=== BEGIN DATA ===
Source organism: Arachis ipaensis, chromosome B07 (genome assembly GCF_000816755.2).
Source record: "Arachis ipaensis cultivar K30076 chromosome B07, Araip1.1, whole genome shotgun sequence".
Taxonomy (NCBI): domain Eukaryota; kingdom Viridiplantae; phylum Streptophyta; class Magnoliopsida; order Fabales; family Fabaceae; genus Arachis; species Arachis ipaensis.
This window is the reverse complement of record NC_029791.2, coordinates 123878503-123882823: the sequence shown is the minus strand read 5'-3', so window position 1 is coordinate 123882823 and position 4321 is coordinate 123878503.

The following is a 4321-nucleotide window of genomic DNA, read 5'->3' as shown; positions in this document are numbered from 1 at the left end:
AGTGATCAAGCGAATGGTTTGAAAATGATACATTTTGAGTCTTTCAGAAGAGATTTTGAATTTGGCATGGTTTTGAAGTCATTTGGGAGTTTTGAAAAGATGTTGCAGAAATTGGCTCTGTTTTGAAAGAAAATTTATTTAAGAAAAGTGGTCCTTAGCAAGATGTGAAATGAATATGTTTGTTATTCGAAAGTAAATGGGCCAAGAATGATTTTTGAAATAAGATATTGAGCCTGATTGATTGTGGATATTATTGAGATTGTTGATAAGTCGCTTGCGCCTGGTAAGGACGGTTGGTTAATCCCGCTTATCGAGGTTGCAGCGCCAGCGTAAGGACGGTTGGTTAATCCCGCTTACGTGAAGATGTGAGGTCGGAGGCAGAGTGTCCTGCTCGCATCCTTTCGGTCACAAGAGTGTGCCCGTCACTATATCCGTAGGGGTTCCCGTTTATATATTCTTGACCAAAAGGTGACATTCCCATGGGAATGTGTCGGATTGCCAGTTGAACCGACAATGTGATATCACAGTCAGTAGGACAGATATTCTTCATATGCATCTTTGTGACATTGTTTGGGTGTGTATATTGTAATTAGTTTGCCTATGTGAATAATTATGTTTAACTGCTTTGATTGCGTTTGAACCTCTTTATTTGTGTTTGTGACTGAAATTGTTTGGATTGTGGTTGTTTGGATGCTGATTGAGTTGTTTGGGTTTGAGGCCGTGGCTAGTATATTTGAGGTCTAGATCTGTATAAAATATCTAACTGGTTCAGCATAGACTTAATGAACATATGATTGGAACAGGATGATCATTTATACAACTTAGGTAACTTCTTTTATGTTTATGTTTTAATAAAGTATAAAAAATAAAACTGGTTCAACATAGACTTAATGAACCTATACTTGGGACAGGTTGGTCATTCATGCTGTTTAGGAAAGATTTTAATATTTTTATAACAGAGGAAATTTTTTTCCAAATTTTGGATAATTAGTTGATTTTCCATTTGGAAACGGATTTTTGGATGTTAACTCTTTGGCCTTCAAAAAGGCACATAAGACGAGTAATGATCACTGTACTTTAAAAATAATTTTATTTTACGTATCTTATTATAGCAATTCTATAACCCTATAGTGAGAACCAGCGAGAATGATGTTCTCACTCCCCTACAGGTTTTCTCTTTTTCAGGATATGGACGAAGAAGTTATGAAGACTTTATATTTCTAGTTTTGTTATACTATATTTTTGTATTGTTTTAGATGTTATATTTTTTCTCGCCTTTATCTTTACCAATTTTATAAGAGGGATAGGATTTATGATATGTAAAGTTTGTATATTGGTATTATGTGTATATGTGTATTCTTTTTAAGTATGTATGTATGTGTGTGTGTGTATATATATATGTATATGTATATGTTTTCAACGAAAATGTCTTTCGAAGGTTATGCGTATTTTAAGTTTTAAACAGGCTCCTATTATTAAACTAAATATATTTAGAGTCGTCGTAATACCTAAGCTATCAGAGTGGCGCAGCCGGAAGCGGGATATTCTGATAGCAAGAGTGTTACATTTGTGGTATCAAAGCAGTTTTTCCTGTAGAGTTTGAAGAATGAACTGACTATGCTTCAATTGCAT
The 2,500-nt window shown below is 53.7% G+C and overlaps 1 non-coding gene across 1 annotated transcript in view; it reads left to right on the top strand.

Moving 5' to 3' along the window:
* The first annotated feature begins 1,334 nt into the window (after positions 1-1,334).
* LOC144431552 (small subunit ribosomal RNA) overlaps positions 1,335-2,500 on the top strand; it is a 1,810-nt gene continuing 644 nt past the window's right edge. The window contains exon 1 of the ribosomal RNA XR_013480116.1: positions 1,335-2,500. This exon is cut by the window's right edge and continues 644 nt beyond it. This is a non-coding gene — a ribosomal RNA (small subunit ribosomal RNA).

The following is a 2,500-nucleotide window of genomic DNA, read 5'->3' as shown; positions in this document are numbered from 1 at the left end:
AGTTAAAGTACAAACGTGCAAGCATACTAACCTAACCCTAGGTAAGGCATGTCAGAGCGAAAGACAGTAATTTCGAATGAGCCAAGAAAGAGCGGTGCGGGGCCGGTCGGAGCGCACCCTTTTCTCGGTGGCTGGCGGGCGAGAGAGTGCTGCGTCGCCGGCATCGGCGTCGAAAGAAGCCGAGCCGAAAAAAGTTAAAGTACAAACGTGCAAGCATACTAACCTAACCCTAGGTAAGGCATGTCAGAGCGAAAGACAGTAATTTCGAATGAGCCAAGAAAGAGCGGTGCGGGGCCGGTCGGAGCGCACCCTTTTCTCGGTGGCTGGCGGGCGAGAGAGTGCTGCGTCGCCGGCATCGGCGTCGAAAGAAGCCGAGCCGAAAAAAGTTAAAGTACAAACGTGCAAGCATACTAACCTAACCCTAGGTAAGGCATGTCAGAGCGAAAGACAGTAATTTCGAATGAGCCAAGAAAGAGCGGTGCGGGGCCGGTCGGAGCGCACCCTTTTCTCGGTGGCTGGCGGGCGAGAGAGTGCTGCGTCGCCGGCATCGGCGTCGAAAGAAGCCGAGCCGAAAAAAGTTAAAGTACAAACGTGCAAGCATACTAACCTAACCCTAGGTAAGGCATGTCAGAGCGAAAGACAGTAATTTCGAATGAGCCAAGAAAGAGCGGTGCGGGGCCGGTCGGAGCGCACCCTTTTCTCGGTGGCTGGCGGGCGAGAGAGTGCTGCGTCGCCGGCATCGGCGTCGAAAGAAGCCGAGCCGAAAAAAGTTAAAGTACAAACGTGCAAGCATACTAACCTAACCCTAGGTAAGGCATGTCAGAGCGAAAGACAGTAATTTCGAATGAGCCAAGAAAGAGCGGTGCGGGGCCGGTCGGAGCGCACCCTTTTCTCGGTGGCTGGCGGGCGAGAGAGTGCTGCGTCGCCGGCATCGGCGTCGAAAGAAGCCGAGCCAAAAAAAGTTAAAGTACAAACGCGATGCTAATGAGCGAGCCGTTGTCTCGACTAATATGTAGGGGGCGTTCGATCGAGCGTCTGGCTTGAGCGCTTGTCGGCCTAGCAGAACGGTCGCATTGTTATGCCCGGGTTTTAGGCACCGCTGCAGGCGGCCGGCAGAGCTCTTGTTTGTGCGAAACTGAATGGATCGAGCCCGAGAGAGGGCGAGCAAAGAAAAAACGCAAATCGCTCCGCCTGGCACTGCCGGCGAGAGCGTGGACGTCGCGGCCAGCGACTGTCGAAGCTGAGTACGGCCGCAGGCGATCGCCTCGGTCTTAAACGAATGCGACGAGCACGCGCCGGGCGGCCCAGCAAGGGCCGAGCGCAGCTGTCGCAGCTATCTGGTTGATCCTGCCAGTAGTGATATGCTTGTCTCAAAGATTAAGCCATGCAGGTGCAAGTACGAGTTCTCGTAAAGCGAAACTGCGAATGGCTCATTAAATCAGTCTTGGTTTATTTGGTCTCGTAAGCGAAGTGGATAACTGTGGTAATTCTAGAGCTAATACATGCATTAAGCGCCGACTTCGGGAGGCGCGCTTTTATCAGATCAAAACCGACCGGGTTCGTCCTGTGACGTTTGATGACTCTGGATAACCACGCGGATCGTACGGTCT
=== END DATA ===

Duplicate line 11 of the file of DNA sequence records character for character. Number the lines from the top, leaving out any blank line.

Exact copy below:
The following is a 2,500-nucleotide window of genomic DNA, read 5'->3' as shown; positions in this document are numbered from 1 at the left end: